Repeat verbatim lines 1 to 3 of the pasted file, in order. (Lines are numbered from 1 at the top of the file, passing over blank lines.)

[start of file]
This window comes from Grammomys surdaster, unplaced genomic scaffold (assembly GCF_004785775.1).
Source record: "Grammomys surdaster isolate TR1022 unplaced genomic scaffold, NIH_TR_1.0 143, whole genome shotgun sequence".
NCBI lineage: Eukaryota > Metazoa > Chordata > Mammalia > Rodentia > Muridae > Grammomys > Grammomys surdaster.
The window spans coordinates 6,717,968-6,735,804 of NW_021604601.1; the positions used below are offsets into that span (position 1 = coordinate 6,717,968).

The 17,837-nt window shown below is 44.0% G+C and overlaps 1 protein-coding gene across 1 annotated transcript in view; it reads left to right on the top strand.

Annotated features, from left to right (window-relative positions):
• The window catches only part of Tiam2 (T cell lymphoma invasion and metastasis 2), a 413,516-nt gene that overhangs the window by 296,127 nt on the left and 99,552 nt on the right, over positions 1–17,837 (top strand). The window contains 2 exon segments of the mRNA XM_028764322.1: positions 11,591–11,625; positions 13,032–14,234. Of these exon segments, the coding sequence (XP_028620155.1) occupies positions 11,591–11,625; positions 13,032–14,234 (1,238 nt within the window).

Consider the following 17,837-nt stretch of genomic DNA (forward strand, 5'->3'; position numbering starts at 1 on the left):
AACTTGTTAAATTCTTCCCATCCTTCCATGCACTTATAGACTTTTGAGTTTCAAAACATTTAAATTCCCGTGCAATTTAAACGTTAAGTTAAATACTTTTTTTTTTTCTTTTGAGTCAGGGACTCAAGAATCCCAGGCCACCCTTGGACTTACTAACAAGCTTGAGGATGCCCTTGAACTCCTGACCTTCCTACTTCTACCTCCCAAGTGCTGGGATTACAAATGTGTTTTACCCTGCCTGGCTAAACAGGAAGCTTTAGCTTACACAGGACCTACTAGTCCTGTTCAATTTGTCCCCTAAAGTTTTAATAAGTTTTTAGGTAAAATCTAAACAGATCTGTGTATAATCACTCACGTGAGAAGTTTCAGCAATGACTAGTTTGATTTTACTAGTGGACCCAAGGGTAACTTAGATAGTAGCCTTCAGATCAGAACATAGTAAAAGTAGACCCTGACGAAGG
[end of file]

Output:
This window comes from Grammomys surdaster, unplaced genomic scaffold (assembly GCF_004785775.1).
Source record: "Grammomys surdaster isolate TR1022 unplaced genomic scaffold, NIH_TR_1.0 143, whole genome shotgun sequence".
NCBI lineage: Eukaryota > Metazoa > Chordata > Mammalia > Rodentia > Muridae > Grammomys > Grammomys surdaster.